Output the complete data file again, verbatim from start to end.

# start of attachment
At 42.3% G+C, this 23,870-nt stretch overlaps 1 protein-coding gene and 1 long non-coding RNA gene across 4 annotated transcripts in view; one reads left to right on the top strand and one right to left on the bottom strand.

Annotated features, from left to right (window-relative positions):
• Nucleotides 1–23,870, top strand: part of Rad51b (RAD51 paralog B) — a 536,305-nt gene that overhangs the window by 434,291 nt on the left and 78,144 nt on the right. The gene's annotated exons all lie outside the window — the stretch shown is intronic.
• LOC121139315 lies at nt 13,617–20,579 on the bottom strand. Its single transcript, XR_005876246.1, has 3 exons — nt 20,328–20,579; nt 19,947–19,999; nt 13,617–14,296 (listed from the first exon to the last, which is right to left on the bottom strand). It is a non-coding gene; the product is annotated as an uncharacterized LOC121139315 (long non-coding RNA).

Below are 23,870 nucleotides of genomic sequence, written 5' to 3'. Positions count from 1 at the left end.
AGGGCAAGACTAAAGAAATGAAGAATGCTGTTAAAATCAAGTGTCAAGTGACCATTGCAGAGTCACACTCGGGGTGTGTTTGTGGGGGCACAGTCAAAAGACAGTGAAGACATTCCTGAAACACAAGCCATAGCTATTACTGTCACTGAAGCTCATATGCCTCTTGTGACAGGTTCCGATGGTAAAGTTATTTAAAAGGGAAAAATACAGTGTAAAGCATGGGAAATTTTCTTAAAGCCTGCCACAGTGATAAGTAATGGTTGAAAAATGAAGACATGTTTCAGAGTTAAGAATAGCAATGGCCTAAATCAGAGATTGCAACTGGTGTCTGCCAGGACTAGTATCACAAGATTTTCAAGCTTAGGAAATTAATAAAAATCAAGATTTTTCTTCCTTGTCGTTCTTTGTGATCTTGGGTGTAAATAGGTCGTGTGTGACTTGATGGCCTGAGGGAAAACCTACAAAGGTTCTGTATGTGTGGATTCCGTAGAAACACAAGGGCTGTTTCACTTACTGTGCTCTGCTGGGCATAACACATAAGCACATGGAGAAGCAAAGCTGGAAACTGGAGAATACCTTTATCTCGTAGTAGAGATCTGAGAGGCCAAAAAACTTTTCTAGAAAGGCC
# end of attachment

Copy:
At 42.3% G+C, this 23,870-nt stretch overlaps 1 protein-coding gene and 1 long non-coding RNA gene across 4 annotated transcripts in view; one reads left to right on the top strand and one right to left on the bottom strand.

Annotated features, from left to right (window-relative positions):
• Nucleotides 1–23,870, top strand: part of Rad51b (RAD51 paralog B) — a 536,305-nt gene that overhangs the window by 434,291 nt on the left and 78,144 nt on the right. The gene's annotated exons all lie outside the window — the stretch shown is intronic.
• LOC121139315 lies at nt 13,617–20,579 on the bottom strand. Its single transcript, XR_005876246.1, has 3 exons — nt 20,328–20,579; nt 19,947–19,999; nt 13,617–14,296 (listed from the first exon to the last, which is right to left on the bottom strand). It is a non-coding gene; the product is annotated as an uncharacterized LOC121139315 (long non-coding RNA).

Below are 23,870 nucleotides of genomic sequence, written 5' to 3'. Positions count from 1 at the left end.
AGGGCAAGACTAAAGAAATGAAGAATGCTGTTAAAATCAAGTGTCAAGTGACCATTGCAGAGTCACACTCGGGGTGTGTTTGTGGGGGCACAGTCAAAAGACAGTGAAGACATTCCTGAAACACAAGCCATAGCTATTACTGTCACTGAAGCTCATATGCCTCTTGTGACAGGTTCCGATGGTAAAGTTATTTAAAAGGGAAAAATACAGTGTAAAGCATGGGAAATTTTCTTAAAGCCTGCCACAGTGATAAGTAATGGTTGAAAAATGAAGACATGTTTCAGAGTTAAGAATAGCAATGGCCTAAATCAGAGATTGCAACTGGTGTCTGCCAGGACTAGTATCACAAGATTTTCAAGCTTAGGAAATTAATAAAAATCAAGATTTTTCTTCCTTGTCGTTCTTTGTGATCTTGGGTGTAAATAGGTCGTGTGTGACTTGATGGCCTGAGGGAAAACCTACAAAGGTTCTGTATGTGTGGATTCCGTAGAAACACAAGGGCTGTTTCACTTACTGTGCTCTGCTGGGCATAACACATAAGCACATGGAGAAGCAAAGCTGGAAACTGGAGAATACCTTTATCTCGTAGTAGAGATCTGAGAGGCCAAAAAACTTTTCTAGAAAGGCC